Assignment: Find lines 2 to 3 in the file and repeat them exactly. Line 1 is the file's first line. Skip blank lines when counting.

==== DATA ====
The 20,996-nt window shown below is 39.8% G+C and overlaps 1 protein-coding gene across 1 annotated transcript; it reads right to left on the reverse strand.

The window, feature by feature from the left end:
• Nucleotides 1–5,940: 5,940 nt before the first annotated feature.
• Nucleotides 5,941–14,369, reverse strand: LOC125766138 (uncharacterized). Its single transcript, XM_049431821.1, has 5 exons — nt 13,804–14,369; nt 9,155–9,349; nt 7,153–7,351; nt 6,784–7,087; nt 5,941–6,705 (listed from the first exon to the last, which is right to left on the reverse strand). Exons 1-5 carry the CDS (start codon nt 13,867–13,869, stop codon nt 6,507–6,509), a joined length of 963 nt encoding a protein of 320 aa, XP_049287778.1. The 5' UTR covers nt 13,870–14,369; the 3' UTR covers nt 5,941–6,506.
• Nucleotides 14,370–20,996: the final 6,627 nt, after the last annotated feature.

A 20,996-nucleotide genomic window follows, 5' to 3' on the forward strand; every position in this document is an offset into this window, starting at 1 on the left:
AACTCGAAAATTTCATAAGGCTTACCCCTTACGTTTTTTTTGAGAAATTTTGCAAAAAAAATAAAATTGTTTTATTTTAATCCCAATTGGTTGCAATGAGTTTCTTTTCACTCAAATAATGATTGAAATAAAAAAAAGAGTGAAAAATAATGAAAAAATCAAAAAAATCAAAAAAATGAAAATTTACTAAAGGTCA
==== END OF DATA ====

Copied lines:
The window, feature by feature from the left end:
• Nucleotides 1–5,940: 5,940 nt before the first annotated feature.